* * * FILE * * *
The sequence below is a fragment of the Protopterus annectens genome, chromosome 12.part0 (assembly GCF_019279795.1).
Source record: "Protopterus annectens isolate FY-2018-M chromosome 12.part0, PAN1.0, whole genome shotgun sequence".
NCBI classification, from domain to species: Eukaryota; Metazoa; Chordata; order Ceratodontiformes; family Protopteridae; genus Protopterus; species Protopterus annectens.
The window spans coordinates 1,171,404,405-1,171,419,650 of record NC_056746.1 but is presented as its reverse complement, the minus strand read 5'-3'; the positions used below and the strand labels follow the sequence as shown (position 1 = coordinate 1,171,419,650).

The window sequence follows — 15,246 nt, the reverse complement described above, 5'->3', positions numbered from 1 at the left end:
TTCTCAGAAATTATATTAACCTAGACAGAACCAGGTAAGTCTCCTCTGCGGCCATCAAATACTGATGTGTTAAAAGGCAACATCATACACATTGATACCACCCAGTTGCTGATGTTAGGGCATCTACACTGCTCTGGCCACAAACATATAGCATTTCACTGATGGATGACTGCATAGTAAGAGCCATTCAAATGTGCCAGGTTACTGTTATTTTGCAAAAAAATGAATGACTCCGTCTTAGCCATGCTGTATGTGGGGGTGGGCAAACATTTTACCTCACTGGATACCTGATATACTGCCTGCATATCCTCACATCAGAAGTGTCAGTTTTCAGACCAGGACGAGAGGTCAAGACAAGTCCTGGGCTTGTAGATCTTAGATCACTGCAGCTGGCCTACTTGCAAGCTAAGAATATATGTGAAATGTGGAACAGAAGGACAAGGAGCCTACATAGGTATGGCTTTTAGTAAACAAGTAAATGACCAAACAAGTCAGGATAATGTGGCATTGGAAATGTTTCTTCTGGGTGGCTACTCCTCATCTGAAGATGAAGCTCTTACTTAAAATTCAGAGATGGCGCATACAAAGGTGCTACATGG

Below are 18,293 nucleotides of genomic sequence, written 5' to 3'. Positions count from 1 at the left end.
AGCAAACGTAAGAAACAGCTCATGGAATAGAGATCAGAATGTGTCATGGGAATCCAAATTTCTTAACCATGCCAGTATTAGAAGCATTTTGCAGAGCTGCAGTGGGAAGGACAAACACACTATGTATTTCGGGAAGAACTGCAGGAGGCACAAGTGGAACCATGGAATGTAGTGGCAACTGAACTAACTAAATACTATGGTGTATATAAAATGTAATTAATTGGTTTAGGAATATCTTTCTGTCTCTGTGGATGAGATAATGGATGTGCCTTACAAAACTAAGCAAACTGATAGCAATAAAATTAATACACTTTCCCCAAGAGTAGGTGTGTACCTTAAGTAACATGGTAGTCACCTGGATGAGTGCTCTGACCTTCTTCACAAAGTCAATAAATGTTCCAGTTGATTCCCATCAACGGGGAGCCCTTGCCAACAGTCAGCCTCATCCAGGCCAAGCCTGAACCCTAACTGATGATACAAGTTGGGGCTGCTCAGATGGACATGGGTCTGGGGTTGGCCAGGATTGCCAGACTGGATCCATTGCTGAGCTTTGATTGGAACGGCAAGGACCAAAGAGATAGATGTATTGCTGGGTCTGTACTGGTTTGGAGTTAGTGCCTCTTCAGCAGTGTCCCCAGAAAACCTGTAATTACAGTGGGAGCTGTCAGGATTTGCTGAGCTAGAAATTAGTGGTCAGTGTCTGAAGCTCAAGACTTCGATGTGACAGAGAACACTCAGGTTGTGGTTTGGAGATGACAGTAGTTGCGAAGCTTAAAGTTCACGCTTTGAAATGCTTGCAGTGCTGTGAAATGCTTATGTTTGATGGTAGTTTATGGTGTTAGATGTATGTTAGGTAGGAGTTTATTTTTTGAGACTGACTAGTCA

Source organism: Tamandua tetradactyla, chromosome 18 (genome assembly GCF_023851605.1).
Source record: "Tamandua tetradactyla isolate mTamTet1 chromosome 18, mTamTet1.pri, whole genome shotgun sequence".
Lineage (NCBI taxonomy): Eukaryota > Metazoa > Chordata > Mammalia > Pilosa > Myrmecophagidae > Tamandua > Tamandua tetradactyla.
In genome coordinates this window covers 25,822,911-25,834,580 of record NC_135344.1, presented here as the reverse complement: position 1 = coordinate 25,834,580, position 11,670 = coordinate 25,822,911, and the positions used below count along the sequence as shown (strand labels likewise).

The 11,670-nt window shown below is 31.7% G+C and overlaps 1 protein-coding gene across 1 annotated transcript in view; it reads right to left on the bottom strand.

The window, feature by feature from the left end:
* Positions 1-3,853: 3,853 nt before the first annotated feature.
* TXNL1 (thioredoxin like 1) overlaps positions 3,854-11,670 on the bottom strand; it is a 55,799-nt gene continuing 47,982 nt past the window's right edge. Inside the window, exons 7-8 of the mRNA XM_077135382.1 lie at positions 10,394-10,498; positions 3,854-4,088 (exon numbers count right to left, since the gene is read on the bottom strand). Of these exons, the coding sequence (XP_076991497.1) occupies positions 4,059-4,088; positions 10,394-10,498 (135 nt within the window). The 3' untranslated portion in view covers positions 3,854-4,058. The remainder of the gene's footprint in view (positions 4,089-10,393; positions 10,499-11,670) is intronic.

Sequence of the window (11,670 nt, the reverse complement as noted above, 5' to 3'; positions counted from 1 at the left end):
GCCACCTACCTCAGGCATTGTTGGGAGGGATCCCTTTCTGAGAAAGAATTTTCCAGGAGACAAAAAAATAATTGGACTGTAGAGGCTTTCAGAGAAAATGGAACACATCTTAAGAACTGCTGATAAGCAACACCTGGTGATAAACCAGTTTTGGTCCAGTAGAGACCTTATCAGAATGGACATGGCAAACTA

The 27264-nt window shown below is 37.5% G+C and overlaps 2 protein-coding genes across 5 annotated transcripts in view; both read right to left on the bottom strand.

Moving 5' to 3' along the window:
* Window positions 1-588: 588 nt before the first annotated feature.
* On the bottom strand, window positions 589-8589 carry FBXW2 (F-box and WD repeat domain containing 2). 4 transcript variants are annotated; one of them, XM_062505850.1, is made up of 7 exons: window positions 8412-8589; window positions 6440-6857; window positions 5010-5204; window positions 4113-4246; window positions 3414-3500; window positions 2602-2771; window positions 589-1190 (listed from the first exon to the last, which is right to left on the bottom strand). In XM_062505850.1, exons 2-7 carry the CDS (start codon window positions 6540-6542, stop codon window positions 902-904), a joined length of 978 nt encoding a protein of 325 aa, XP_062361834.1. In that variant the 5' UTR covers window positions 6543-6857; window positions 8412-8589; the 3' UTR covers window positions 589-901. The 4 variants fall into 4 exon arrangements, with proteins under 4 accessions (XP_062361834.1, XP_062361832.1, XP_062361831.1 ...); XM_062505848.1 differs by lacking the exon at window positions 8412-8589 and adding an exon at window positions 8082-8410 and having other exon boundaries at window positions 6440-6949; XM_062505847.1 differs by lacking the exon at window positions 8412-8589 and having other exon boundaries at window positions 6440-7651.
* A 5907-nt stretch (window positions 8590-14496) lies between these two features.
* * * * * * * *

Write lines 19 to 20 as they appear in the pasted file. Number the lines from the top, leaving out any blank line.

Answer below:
The 27264-nt window shown below is 37.5% G+C and overlaps 2 protein-coding genes across 5 annotated transcripts in view; both read right to left on the bottom strand.

Moving 5' to 3' along the window: